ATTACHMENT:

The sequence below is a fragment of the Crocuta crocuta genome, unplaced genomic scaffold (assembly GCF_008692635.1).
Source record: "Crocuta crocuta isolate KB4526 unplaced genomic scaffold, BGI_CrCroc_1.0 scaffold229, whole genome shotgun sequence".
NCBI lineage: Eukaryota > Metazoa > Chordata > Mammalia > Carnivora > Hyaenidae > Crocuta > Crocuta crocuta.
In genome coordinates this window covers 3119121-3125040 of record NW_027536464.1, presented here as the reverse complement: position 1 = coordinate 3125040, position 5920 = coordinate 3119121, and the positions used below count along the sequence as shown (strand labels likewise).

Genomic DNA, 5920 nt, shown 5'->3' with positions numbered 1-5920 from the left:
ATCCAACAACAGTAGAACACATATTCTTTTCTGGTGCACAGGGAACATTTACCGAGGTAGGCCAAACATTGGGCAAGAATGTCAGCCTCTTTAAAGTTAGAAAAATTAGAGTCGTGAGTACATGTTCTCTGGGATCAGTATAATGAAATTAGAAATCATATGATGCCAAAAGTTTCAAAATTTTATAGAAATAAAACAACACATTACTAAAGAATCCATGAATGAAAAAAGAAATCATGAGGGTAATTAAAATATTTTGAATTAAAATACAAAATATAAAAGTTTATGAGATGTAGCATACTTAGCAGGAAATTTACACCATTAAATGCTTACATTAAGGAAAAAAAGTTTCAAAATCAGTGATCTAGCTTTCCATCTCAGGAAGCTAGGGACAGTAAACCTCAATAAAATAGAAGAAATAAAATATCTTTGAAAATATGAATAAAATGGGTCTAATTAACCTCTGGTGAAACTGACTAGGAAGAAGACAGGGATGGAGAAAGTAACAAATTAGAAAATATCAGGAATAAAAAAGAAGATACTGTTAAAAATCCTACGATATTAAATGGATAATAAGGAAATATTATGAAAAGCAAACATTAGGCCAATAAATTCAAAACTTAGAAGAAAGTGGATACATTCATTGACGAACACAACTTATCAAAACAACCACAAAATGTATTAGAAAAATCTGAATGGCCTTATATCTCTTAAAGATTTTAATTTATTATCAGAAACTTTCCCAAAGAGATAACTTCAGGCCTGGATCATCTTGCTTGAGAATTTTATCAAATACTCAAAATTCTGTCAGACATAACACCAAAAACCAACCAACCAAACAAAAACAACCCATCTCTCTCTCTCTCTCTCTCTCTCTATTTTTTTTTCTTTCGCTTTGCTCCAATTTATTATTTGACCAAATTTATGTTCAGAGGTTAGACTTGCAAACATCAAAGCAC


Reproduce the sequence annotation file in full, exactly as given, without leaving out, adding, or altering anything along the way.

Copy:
The sequence below is a fragment of the Crocuta crocuta genome, unplaced genomic scaffold (assembly GCF_008692635.1).
Source record: "Crocuta crocuta isolate KB4526 unplaced genomic scaffold, BGI_CrCroc_1.0 scaffold229, whole genome shotgun sequence".
NCBI lineage: Eukaryota > Metazoa > Chordata > Mammalia > Carnivora > Hyaenidae > Crocuta > Crocuta crocuta.
In genome coordinates this window covers 3119121-3125040 of record NW_027536464.1, presented here as the reverse complement: position 1 = coordinate 3125040, position 5920 = coordinate 3119121, and the positions used below count along the sequence as shown (strand labels likewise).

Genomic DNA, 5920 nt, shown 5'->3' with positions numbered 1-5920 from the left:
ATCCAACAACAGTAGAACACATATTCTTTTCTGGTGCACAGGGAACATTTACCGAGGTAGGCCAAACATTGGGCAAGAATGTCAGCCTCTTTAAAGTTAGAAAAATTAGAGTCGTGAGTACATGTTCTCTGGGATCAGTATAATGAAATTAGAAATCATATGATGCCAAAAGTTTCAAAATTTTATAGAAATAAAACAACACATTACTAAAGAATCCATGAATGAAAAAAGAAATCATGAGGGTAATTAAAATATTTTGAATTAAAATACAAAATATAAAAGTTTATGAGATGTAGCATACTTAGCAGGAAATTTACACCATTAAATGCTTACATTAAGGAAAAAAAGTTTCAAAATCAGTGATCTAGCTTTCCATCTCAGGAAGCTAGGGACAGTAAACCTCAATAAAATAGAAGAAATAAAATATCTTTGAAAATATGAATAAAATGGGTCTAATTAACCTCTGGTGAAACTGACTAGGAAGAAGACAGGGATGGAGAAAGTAACAAATTAGAAAATATCAGGAATAAAAAAGAAGATACTGTTAAAAATCCTACGATATTAAATGGATAATAAGGAAATATTATGAAAAGCAAACATTAGGCCAATAAATTCAAAACTTAGAAGAAAGTGGATACATTCATTGACGAACACAACTTATCAAAACAACCACAAAATGTATTAGAAAAATCTGAATGGCCTTATATCTCTTAAAGATTTTAATTTATTATCAGAAACTTTCCCAAAGAGATAACTTCAGGCCTGGATCATCTTGCTTGAGAATTTTATCAAATACTCAAAATTCTGTCAGACATAACACCAAAAACCAACCAACCAAACAAAAACAACCCATCTCTCTCTCTCTCTCTCTCTCTCTATTTTTTTTTCTTTCGCTTTGCTCCAATTTATTATTTGACCAAATTTATGTTCAGAGGTTAGACTTGCAAACATCAAAGCAC